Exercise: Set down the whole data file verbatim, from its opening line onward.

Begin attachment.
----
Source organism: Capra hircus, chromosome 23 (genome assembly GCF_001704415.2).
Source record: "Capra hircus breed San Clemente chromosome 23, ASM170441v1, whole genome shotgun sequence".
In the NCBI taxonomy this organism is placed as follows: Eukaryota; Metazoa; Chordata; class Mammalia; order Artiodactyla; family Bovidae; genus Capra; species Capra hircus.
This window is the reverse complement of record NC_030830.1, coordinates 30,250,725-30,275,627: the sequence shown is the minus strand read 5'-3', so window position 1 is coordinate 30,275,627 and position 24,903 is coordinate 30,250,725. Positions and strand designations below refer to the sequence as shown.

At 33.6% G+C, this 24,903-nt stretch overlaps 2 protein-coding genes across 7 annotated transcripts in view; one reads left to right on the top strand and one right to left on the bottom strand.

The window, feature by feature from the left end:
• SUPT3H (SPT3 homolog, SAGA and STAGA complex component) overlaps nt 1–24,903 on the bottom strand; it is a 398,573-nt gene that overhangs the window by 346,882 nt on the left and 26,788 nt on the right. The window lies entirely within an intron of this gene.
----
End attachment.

Source organism: Capra hircus, chromosome 23 (genome assembly GCF_001704415.2).
Source record: "Capra hircus breed San Clemente chromosome 23, ASM170441v1, whole genome shotgun sequence".
In the NCBI taxonomy this organism is placed as follows: Eukaryota; Metazoa; Chordata; class Mammalia; order Artiodactyla; family Bovidae; genus Capra; species Capra hircus.
This window is the reverse complement of record NC_030830.1, coordinates 30,250,725-30,275,627: the sequence shown is the minus strand read 5'-3', so window position 1 is coordinate 30,275,627 and position 24,903 is coordinate 30,250,725. Positions and strand designations below refer to the sequence as shown.

At 33.6% G+C, this 24,903-nt stretch overlaps 2 protein-coding genes across 7 annotated transcripts in view; one reads left to right on the top strand and one right to left on the bottom strand.

The window, feature by feature from the left end:
• SUPT3H (SPT3 homolog, SAGA and STAGA complex component) overlaps nt 1–24,903 on the bottom strand; it is a 398,573-nt gene that overhangs the window by 346,882 nt on the left and 26,788 nt on the right. The window lies entirely within an intron of this gene.